Persistence of the Prime Minister’s detractors

The notable achievement of Modi’s critics lies in trying to hold the ruling regime to a semblance of accountability in an increasingly centralised power structure
Persistence of the Prime Minister’s detractors
Express illustration | sourav roy

They may not even consider themselves critics of Prime Minister Narendra Modi and his government. Only media professionals doing their duty. Or upholders of democratic values in India. Yet, certainly their detractors, even their admirers, see them primarily as Modi’s critics.

But criticism is important, even crucial, to global modernity, the prerequisite for improvement. So, now that Modi 3.0 is almost a certainty, might we look back to see how his critics have fared? What are their prospects in the next five years? To cut to the chase, my main argument is that, contrary to popular belief, most of them have actually done quite well. What this tells us about Modi sarkar or the nature of criticism in India, I hope to delve into later.

But, it might be best to begin with a caveat. I would have liked to call this column “All the Prime Minister’s Men”. Yet, that would have been so obviously misleading. For one, it would have harked back, at least for those in the know, to Bob Woodward and Carl Bernstein’s investigative exposé All the President’s Men. Published 50 years ago, the book recounted the unravelling of Richard Nixon’s presidency following the Watergate scandal.

While the Modi sarkar has been repeatedly accused of misusing the state machinery, especially the Enforcement Directorate, against its political rivals, there is no evidence let alone the likelihood of such excesses reaching anywhere close to the criminal actions of former US president Nixon. No. By “All the Prime Minister’s Men”, I mean something quite different. But such a title is also inappropriate for another reason. Women as much as men make up the list of personages and personalities I wish to talk about.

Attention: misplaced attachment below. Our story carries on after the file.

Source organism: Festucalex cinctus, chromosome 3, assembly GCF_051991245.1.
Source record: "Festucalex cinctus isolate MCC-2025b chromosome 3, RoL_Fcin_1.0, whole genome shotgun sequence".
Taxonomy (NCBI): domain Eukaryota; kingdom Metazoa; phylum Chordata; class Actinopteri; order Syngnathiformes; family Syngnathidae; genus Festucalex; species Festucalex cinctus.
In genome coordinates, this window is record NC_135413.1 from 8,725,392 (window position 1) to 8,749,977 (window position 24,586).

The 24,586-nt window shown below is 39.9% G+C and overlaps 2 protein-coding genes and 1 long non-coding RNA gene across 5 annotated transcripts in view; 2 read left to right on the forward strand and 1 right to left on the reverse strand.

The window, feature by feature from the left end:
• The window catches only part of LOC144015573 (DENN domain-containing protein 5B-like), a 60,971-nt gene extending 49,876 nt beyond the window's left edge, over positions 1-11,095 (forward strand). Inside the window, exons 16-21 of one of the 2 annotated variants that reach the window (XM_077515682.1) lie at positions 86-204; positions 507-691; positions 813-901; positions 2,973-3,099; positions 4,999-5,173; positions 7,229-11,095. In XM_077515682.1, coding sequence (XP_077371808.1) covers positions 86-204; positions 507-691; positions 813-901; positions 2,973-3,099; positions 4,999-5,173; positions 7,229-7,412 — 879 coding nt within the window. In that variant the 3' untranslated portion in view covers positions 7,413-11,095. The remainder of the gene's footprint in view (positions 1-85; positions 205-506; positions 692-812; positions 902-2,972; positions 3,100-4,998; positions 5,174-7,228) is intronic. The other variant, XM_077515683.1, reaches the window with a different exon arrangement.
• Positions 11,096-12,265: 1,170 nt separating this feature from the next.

Indeed, this column is not about the henchmen or acolytes of the PM at all. In fact, quite the opposite. It is about critics of Modi and this two—and soon expected to extend to the third—term BJP-led National Democratic Alliance (NDA) regime. They include, more generally speaking, critics of the RSS, Hindutva, and all that has come to be associated with India’s rightwing politics. Who are some of these women and men? And, more importantly, what has happened to them?

By way of an answer, I wish to dispute, even refute, the proposition advanced by many, including these critics of Modi and their supporters, that the regime crushes those who oppose it. It is Modi’s Godi Media—that is, media that sits in the lap of power—or the highway. If you oppose him, you will be deprived of your professional position and privileges. You have to comply or face the prospect of extinction. Such is the crushing power of the regime and the dire consequences of defying it.

So runs the argument. But what do the facts on the ground actually show? Quite the contrary. Those who dared to criticise Modi have actually done quite well. Despite, at times, losing their positions or privileges, being sidelined or sacked. Despite facing the ire and heckling of fearsome Modi social media hounds. Despite suffering from marginalisation and neglect.